Familial Amyloid Polyneuropathy and Transthyretin Familial Amyloid Polyneuropathy
Familial amyloid polyneuropathy (FAP) or transthyretin (TTR) amyloid polyneuropathy, is a rare genetic condition that shares symptoms with other neuropathic disorders. Familial amyloid polyneuropathy is a progressive disease caused by the abnormal deposits of proteins or amyloids around the peripheral nervous system. Organ damage can occur over time as a result of Familial amyloid polyneuropathy. Symptoms of familial amyloid polyneuropathy include numbness or a burning sensation in the hands and feet (peripheral neuropathy) and autonomic neuropathy nerves that control blood pressure, temperature control, and digestion, are damaged.
Transthyretin familial amyloid polyneuropathy (TTR-FAP) is caused by mutations in the transthyretin gene and affects an estimated 10,000 people worldwide. Research studies have shown that there are clusters of TTR-FAP patients in Portugal, Japan, and Sweden. TTR-FAP is also prevalent in the United States and some parts of Europe. TTR-FAP is hereditary and affects both men and women. The estimated life expectancy of a patient with transthyretin amyloidosis is approximately 10 years.
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If you are looking for a Familiar Amyloid Polyneuropathy specialist, call (305) 936-9393 to schedule an appointment with Dr. Jeffrey Gelblum.
What is Familial Amyloid Polyneuropathy and Transthyretin Amyloidosis?
Familial amyloid polyneuropathy (also known as transthyretin amyloidosis, TTR, and FAP) is an inherited disease that causes progressive sensorimotor and autonomic nerve disorder. Peripheral nerve degeneration (polyneuropathy) begins in small fibers typically in the feet with symptoms of numbness, burning, and tingling. Muscle weakness and motor impairment throughout the body progresses to larger nerve fibers.
Patients with familial amyloid polyneuropathy may also experience unexplained carpal tunnel syndrome and gastrointestinal disturbances. FAP also involves the heart and can be life-threatening. Because of the associated gastrointestinal, wrist, and cardiac involvement patients may visit numerous specialists and the underlying diagnosis is often missed.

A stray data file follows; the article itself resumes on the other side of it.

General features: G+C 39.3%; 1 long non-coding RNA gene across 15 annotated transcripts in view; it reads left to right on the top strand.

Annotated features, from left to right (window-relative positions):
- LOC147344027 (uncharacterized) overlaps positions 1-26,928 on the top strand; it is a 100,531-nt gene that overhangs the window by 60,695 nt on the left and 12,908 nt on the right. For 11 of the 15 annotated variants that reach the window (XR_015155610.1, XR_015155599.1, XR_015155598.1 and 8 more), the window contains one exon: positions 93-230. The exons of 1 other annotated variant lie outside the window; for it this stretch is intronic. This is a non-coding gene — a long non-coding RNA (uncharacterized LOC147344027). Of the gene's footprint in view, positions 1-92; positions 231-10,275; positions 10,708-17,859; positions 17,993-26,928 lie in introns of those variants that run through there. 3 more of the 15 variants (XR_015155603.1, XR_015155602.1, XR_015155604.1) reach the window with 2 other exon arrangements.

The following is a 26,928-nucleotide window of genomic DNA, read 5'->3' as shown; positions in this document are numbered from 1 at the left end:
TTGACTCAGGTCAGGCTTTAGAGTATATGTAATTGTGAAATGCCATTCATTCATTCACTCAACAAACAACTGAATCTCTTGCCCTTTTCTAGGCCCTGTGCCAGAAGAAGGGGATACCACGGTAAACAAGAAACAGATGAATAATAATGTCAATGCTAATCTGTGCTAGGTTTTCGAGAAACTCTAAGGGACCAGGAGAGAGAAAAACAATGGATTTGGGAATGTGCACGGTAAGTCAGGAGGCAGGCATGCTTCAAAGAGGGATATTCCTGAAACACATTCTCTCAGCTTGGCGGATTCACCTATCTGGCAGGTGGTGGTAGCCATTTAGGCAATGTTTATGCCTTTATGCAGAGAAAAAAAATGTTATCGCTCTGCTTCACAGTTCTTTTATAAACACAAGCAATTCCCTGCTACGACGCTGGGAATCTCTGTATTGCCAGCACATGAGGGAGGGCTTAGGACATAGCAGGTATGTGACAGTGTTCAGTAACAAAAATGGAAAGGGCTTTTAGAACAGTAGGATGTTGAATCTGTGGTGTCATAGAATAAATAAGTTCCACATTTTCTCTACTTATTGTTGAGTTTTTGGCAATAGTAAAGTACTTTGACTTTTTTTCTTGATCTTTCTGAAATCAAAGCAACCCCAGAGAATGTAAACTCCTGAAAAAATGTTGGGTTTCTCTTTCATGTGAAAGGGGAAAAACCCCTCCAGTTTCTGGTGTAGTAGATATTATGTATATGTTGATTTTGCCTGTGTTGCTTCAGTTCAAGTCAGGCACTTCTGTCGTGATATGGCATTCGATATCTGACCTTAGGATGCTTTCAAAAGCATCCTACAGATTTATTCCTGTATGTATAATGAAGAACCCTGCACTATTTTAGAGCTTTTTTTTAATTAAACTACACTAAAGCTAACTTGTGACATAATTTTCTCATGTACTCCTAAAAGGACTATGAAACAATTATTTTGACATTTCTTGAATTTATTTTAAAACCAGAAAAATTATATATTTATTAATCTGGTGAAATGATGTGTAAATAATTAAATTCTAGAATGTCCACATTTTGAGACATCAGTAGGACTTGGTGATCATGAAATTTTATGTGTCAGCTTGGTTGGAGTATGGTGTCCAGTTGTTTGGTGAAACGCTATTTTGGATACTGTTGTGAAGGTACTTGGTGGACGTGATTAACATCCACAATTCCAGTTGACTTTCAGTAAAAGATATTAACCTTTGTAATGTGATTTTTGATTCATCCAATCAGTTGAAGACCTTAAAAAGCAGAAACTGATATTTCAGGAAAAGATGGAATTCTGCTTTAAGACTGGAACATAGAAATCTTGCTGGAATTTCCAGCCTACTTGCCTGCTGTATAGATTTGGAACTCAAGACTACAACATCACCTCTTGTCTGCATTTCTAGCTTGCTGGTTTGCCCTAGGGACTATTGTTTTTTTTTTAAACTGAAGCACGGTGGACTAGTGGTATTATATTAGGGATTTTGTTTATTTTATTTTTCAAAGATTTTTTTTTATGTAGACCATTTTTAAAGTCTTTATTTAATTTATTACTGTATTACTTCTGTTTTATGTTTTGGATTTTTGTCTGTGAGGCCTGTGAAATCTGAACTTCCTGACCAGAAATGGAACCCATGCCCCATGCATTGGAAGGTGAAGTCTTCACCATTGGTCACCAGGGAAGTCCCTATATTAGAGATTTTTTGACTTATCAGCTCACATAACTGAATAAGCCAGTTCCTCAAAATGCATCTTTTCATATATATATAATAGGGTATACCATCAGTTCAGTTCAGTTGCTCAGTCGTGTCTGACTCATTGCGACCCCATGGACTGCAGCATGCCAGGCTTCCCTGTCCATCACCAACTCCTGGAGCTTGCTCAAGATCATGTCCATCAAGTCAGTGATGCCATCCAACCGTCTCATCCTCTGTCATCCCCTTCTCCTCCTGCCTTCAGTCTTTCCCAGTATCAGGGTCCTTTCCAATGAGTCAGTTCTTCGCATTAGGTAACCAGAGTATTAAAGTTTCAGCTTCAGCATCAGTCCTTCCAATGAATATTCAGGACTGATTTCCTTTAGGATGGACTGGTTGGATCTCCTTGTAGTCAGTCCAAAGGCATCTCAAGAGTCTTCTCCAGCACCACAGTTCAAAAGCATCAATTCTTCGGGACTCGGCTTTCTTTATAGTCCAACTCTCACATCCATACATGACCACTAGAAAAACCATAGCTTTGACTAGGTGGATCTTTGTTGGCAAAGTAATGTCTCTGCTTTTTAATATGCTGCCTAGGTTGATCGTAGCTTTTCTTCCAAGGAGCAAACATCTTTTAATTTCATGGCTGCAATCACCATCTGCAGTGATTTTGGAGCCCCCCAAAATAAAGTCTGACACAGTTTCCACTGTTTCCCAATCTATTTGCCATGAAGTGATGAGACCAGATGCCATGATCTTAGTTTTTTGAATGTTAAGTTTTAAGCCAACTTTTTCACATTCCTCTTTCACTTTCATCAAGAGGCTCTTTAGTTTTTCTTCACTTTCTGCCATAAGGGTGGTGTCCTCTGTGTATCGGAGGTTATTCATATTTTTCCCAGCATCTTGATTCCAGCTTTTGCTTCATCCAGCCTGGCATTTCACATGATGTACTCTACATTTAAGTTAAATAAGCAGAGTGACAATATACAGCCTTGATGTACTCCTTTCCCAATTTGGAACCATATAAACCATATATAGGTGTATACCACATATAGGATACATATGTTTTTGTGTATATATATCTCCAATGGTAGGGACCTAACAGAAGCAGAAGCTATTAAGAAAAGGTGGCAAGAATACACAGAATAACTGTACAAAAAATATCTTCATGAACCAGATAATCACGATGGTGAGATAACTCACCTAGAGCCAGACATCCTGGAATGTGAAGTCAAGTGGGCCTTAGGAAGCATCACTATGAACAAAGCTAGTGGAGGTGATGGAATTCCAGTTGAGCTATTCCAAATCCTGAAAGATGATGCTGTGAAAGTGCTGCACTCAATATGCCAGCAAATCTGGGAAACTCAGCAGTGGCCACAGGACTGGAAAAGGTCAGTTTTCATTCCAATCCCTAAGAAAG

What is Transthyretin (TTR) or the TTR Gene?
The TTR gene provides the protein called transthyretin. Transthyretin is known to be associated with the amyloid diseases familial amyloid polyneuropathy and familial amyloid cardiomyopathy. This protein is produced in the liver and transports vitamin A and thyroxine throughout the body. To function correctly, four transthyretin proteins must bind to each other and form a tetramer.
Mutations in the TTR gene change the structure of the transthyretin. They cannot bind to each other and form a tetramer. Transthyretin gathers forming amyloid fibrils that build up in nerve and heart tissues to cause symptoms of the disease.
The symptoms of Familial Amyloid Polyneuropathy include peripheral neuropathy and autonomic neuropathy. Peripheral neuropathy may begin as an abnormal sensation in the legs and feet (numbness, tingling, or burning). Autonomic neuropathy occurs when there is damage to the nerves that manage your blood pressure, heart rate, sweating, bladder emptying, and digestion.
Some people with FAP may never experience any symptoms, but pass the defective gene to their children. The disease usually worsens over the years and often ends with death from heart failure due to TTR protein deposits.
What Causes Familial Amyloid Polyneuropathy?
Familial Amyloid Polyneuropathy is caused by mutations in the TTR gene. It is an inherited defect in the liver’s synthesis of transthyretin (TTR), a protein which normally transports thyroxin hormone and Vitamin A in the bloodstream. There is a genetic glitch in the formation of transthyretin, which misshapes the protein. This creates a toxic residue on peripheral nerves, as well as, the heart and liver. Many patients eventually undergo a heart and liver transplant.